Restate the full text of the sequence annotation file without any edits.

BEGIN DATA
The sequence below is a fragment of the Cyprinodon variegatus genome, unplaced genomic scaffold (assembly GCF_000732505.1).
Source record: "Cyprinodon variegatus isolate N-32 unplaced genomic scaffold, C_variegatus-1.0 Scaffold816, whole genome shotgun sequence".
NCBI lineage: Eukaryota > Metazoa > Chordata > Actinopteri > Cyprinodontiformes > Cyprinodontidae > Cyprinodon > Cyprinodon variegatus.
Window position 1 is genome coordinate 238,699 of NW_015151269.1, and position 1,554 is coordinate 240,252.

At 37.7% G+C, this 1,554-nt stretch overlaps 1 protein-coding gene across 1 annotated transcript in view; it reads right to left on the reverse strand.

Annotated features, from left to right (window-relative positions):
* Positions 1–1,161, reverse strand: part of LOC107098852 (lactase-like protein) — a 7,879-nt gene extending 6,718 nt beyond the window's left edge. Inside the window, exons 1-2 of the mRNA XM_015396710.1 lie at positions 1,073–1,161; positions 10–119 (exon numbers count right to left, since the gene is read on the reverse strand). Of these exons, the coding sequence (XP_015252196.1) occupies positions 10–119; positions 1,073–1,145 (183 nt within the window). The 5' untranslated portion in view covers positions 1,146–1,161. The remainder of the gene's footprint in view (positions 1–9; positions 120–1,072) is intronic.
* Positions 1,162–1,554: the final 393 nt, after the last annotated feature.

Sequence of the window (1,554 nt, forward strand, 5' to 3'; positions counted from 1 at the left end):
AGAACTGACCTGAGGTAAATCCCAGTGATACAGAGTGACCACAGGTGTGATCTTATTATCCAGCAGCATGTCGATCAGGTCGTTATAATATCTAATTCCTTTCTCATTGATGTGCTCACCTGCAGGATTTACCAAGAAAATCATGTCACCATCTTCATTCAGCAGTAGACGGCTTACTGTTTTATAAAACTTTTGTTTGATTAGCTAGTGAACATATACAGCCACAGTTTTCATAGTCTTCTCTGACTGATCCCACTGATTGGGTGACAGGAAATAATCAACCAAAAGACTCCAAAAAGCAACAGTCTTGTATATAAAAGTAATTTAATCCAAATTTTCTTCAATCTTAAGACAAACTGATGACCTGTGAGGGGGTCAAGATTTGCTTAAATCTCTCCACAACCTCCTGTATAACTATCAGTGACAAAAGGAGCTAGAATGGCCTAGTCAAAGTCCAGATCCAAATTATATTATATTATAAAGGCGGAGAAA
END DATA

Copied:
The sequence below is a fragment of the Cyprinodon variegatus genome, unplaced genomic scaffold (assembly GCF_000732505.1).
Source record: "Cyprinodon variegatus isolate N-32 unplaced genomic scaffold, C_variegatus-1.0 Scaffold816, whole genome shotgun sequence".
NCBI lineage: Eukaryota > Metazoa > Chordata > Actinopteri > Cyprinodontiformes > Cyprinodontidae > Cyprinodon > Cyprinodon variegatus.
Window position 1 is genome coordinate 238,699 of NW_015151269.1, and position 1,554 is coordinate 240,252.

At 37.7% G+C, this 1,554-nt stretch overlaps 1 protein-coding gene across 1 annotated transcript in view; it reads right to left on the reverse strand.

Annotated features, from left to right (window-relative positions):
* Positions 1–1,161, reverse strand: part of LOC107098852 (lactase-like protein) — a 7,879-nt gene extending 6,718 nt beyond the window's left edge. Inside the window, exons 1-2 of the mRNA XM_015396710.1 lie at positions 1,073–1,161; positions 10–119 (exon numbers count right to left, since the gene is read on the reverse strand). Of these exons, the coding sequence (XP_015252196.1) occupies positions 10–119; positions 1,073–1,145 (183 nt within the window). The 5' untranslated portion in view covers positions 1,146–1,161. The remainder of the gene's footprint in view (positions 1–9; positions 120–1,072) is intronic.
* Positions 1,162–1,554: the final 393 nt, after the last annotated feature.

Sequence of the window (1,554 nt, forward strand, 5' to 3'; positions counted from 1 at the left end):
AGAACTGACCTGAGGTAAATCCCAGTGATACAGAGTGACCACAGGTGTGATCTTATTATCCAGCAGCATGTCGATCAGGTCGTTATAATATCTAATTCCTTTCTCATTGATGTGCTCACCTGCAGGATTTACCAAGAAAATCATGTCACCATCTTCATTCAGCAGTAGACGGCTTACTGTTTTATAAAACTTTTGTTTGATTAGCTAGTGAACATATACAGCCACAGTTTTCATAGTCTTCTCTGACTGATCCCACTGATTGGGTGACAGGAAATAATCAACCAAAAGACTCCAAAAAGCAACAGTCTTGTATATAAAAGTAATTTAATCCAAATTTTCTTCAATCTTAAGACAAACTGATGACCTGTGAGGGGGTCAAGATTTGCTTAAATCTCTCCACAACCTCCTGTATAACTATCAGTGACAAAAGGAGCTAGAATGGCCTAGTCAAAGTCCAGATCCAAATTATATTATATTATAAAGGCGGAGAAA